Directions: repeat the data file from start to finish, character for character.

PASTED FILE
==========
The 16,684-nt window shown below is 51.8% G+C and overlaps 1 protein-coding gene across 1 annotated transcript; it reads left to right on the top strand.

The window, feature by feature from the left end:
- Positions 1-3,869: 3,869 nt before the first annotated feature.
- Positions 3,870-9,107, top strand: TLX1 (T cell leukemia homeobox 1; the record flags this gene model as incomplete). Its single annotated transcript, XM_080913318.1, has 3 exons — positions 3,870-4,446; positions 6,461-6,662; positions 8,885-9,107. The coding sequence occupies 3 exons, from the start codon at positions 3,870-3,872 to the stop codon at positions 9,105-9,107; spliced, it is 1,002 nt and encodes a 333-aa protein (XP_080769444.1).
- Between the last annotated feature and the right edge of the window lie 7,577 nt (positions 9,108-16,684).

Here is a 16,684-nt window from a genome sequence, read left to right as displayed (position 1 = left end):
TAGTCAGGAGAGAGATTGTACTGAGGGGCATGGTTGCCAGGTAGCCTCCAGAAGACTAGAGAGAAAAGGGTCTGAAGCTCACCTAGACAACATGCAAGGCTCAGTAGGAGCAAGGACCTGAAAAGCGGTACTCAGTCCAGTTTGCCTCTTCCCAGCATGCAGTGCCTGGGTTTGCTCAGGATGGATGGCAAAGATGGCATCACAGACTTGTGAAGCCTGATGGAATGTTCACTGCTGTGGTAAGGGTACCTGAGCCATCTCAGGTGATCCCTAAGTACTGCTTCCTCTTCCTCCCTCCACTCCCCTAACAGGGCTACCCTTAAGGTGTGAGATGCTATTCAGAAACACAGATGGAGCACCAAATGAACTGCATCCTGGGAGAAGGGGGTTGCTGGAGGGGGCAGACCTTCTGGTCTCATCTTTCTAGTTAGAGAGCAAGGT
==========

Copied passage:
The 16,684-nt window shown below is 51.8% G+C and overlaps 1 protein-coding gene across 1 annotated transcript; it reads left to right on the top strand.

The window, feature by feature from the left end:
- Positions 1-3,869: 3,869 nt before the first annotated feature.
- Positions 3,870-9,107, top strand: TLX1 (T cell leukemia homeobox 1; the record flags this gene model as incomplete). Its single annotated transcript, XM_080913318.1, has 3 exons — positions 3,870-4,446; positions 6,461-6,662; positions 8,885-9,107. The coding sequence occupies 3 exons, from the start codon at positions 3,870-3,872 to the stop codon at positions 9,105-9,107; spliced, it is 1,002 nt and encodes a 333-aa protein (XP_080769444.1).
- Between the last annotated feature and the right edge of the window lie 7,577 nt (positions 9,108-16,684).

Here is a 16,684-nt window from a genome sequence, read left to right as displayed (position 1 = left end):
TAGTCAGGAGAGAGATTGTACTGAGGGGCATGGTTGCCAGGTAGCCTCCAGAAGACTAGAGAGAAAAGGGTCTGAAGCTCACCTAGACAACATGCAAGGCTCAGTAGGAGCAAGGACCTGAAAAGCGGTACTCAGTCCAGTTTGCCTCTTCCCAGCATGCAGTGCCTGGGTTTGCTCAGGATGGATGGCAAAGATGGCATCACAGACTTGTGAAGCCTGATGGAATGTTCACTGCTGTGGTAAGGGTACCTGAGCCATCTCAGGTGATCCCTAAGTACTGCTTCCTCTTCCTCCCTCCACTCCCCTAACAGGGCTACCCTTAAGGTGTGAGATGCTATTCAGAAACACAGATGGAGCACCAAATGAACTGCATCCTGGGAGAAGGGGGTTGCTGGAGGGGGCAGACCTTCTGGTCTCATCTTTCTAGTTAGAGAGCAAGGT